U.S. President Barack Obama speaks at the Rose Garden of the White House in Washington D.C., the United States, May 27, 2014. U.S. Obama said on Tuesday that he planned to leave 9,800 American troops in Afghanistan beyond 2014. (Xinhua/Yin Bogu)
WASHINGTON, May 27 (Xinhua) -- U.S. President Barack Obama said on Tuesday he planned to leave 9,800 American troops in Afghanistan beyond 2014.
The troops will be reduced by roughly half by the end of 2015 and draw down to a normal embassy presence in Kabul by the end of 2016, Obama said at the White House.
After 2014, he said, U.S. troops in Afghanistan will have "two narrow missions": training Afghan forces and supporting counter- terrorism operations against the remnants of al-Qaida.
"We have now been in Afghanistan longer than many Americans expected," Obama said. "Now we're finishing the job we started."
Acknowledging that "Afghanistan will not be a perfect place", Obama added that "it is not America's responsibility to make it one."
Defense Secretary Chuck Hagel said in a statement he "strongly" supports Obama's decision to maintain a limited U.S. troop presence in Afghanistan, adding that it will "help ensure that al- Qaida cannot reconstitute itself" in the country.
Obama announced the drawdown plan two days after he made a surprise visit to Afghanistan where he met with U.S. commanders and forces.
On Tuesday, Obama also emphasized that the presence of U.S. troops is tied to the signing of the Bilateral Security Agreement (BSA) with the Afghan government. Outgoing Afghan President Hamid Karzai has refused to sign the accord.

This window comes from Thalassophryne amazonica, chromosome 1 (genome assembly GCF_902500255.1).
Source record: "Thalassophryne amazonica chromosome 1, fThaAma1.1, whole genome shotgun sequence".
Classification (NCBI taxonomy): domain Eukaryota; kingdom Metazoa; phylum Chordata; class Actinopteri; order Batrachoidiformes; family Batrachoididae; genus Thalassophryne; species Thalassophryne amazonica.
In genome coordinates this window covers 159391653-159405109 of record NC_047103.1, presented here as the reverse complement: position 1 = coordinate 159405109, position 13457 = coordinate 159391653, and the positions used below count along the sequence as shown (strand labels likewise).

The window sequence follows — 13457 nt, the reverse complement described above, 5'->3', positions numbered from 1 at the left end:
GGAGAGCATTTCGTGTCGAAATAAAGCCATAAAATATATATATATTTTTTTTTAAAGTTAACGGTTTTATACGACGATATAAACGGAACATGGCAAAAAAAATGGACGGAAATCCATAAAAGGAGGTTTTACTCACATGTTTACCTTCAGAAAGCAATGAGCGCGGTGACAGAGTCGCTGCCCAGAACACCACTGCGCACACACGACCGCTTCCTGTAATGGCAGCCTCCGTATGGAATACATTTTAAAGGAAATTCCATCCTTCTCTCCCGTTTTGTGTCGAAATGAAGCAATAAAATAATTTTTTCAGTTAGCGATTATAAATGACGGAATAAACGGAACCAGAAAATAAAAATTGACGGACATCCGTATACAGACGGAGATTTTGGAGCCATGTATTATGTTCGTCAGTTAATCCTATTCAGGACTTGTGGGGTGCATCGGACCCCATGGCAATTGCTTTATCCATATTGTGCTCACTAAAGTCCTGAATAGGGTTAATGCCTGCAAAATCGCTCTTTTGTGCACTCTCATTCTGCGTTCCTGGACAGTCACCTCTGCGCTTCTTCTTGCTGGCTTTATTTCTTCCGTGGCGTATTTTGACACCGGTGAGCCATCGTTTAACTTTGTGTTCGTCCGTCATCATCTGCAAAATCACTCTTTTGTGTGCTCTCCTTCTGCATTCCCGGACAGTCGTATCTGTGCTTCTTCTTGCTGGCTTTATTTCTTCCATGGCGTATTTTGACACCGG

Obama said he is "hopeful" of the signing of the BSA as the two final candidates in the runoff presidential election have each indicated that they would sign the agreement promptly after taking office.
Calling the end of U.S. mission in Afghanistan a "new chapter in American foreign policy," Obama said it will allow the U.S. to redirect some of the resources saved by wars to "respond more nimbly to the changing threat of terrorism, while addressing a broader set of priorities around the globe."
On Tuesday, Obama talked by phone about his Afghanistan announcement with his British, Italian and German counterparts, as well as Karzai, the White House said.
During Obama's visit to Afghanistan, he and Karzai did not meet, only spoke by phone shortly before he wrapped up the four-hour trip there Sunday.
Buck McKeon, the Democratic congressman who heads House Armed Services Committee, dismissed Obama's drawdown plan, saying it " doesn't make a lick of sense strategically" as the threat of al- Qaida still exists in Afghanistan.
"Does the president seek to replicate his mistakes in Iraq where he abandoned the region to chaos and failed to forge a real security partnership?" U.S. news website Politico quoted McKeon as saying.
American troops withdrew from Iraq in 2011 after the U.S. and Iraq failed to reach a security agreement to keep a small number of American force in the country. Since then, Iraq has seen a resurgence of violence.
Senate Majority Leader Harry Reid, however, said the plan " unquestionably advances our national security interests in Afghanistan."
"Make no mistake: our Armed Forces and intelligence agencies will continue to ensure that Afghanistan never again becomes a safe haven to plot attacks against America and her allies," said Reid, according to Politico.
Nearly 2,200 members of the U.S. military have died during the Afghan war, Obama said in a remark in a Memorial Day ceremony on Monday.
WASHINGTON, May 27 (Xinhua) -- U.S. President Barack Obama is slated to make a speech on Wednesday outlining his foreign policy goals, as critics cast him as a foreign policy paper tiger.
Obama's foreign policy approval ratings stand at a mere 39 percent, and critics say the president's repeated "red line" remarks -- that the use of chemical weapons in Syria would cross a line that could invite U.S. military intervention -- have caused countries worldwide to see him as a leader who fails to follow words with action. Full story